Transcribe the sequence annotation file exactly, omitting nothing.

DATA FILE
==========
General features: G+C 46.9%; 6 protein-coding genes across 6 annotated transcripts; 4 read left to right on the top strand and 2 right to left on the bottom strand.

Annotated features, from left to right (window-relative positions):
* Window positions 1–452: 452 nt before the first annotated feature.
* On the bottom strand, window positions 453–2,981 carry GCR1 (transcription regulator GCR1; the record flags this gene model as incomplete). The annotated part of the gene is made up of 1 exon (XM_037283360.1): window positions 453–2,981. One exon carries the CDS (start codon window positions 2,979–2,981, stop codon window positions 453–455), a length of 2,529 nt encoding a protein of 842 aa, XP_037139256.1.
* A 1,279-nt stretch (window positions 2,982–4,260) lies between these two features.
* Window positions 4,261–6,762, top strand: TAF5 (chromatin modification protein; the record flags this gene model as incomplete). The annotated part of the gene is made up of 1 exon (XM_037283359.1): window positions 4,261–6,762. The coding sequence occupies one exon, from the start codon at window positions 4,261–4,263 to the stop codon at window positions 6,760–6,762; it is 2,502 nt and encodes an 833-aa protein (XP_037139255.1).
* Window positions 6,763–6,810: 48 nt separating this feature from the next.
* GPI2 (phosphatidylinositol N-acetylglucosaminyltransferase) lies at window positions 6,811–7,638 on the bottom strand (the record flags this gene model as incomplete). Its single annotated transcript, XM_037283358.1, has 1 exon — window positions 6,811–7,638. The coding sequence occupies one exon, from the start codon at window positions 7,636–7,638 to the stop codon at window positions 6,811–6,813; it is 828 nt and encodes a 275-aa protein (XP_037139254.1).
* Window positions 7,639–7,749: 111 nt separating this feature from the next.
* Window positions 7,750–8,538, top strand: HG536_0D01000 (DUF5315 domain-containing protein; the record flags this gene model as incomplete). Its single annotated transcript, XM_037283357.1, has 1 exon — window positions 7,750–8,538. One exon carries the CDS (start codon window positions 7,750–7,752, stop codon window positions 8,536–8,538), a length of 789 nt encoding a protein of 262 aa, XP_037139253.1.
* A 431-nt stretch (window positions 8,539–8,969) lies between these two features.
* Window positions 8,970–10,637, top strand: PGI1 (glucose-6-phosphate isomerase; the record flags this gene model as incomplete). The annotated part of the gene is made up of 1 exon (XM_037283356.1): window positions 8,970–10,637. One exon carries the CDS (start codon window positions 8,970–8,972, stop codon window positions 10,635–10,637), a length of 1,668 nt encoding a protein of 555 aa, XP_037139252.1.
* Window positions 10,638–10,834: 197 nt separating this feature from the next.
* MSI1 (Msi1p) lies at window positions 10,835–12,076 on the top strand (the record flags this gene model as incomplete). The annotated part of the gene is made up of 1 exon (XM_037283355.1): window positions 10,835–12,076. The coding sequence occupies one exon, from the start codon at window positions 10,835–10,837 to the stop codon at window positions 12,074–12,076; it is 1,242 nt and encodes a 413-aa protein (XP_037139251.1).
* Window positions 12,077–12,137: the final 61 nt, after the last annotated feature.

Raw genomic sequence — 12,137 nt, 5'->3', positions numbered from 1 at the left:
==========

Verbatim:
General features: G+C 46.9%; 6 protein-coding genes across 6 annotated transcripts; 4 read left to right on the top strand and 2 right to left on the bottom strand.

Annotated features, from left to right (window-relative positions):
* Window positions 1–452: 452 nt before the first annotated feature.
* On the bottom strand, window positions 453–2,981 carry GCR1 (transcription regulator GCR1; the record flags this gene model as incomplete). The annotated part of the gene is made up of 1 exon (XM_037283360.1): window positions 453–2,981. One exon carries the CDS (start codon window positions 2,979–2,981, stop codon window positions 453–455), a length of 2,529 nt encoding a protein of 842 aa, XP_037139256.1.
* A 1,279-nt stretch (window positions 2,982–4,260) lies between these two features.
* Window positions 4,261–6,762, top strand: TAF5 (chromatin modification protein; the record flags this gene model as incomplete). The annotated part of the gene is made up of 1 exon (XM_037283359.1): window positions 4,261–6,762. The coding sequence occupies one exon, from the start codon at window positions 4,261–4,263 to the stop codon at window positions 6,760–6,762; it is 2,502 nt and encodes an 833-aa protein (XP_037139255.1).
* Window positions 6,763–6,810: 48 nt separating this feature from the next.
* GPI2 (phosphatidylinositol N-acetylglucosaminyltransferase) lies at window positions 6,811–7,638 on the bottom strand (the record flags this gene model as incomplete). Its single annotated transcript, XM_037283358.1, has 1 exon — window positions 6,811–7,638. The coding sequence occupies one exon, from the start codon at window positions 7,636–7,638 to the stop codon at window positions 6,811–6,813; it is 828 nt and encodes a 275-aa protein (XP_037139254.1).
* Window positions 7,639–7,749: 111 nt separating this feature from the next.
* Window positions 7,750–8,538, top strand: HG536_0D01000 (DUF5315 domain-containing protein; the record flags this gene model as incomplete). Its single annotated transcript, XM_037283357.1, has 1 exon — window positions 7,750–8,538. One exon carries the CDS (start codon window positions 7,750–7,752, stop codon window positions 8,536–8,538), a length of 789 nt encoding a protein of 262 aa, XP_037139253.1.
* A 431-nt stretch (window positions 8,539–8,969) lies between these two features.
* Window positions 8,970–10,637, top strand: PGI1 (glucose-6-phosphate isomerase; the record flags this gene model as incomplete). The annotated part of the gene is made up of 1 exon (XM_037283356.1): window positions 8,970–10,637. One exon carries the CDS (start codon window positions 8,970–8,972, stop codon window positions 10,635–10,637), a length of 1,668 nt encoding a protein of 555 aa, XP_037139252.1.
* Window positions 10,638–10,834: 197 nt separating this feature from the next.
* MSI1 (Msi1p) lies at window positions 10,835–12,076 on the top strand (the record flags this gene model as incomplete). The annotated part of the gene is made up of 1 exon (XM_037283355.1): window positions 10,835–12,076. The coding sequence occupies one exon, from the start codon at window positions 10,835–10,837 to the stop codon at window positions 12,074–12,076; it is 1,242 nt and encodes a 413-aa protein (XP_037139251.1).
* Window positions 12,077–12,137: the final 61 nt, after the last annotated feature.

Raw genomic sequence — 12,137 nt, 5'->3', positions numbered from 1 at the left: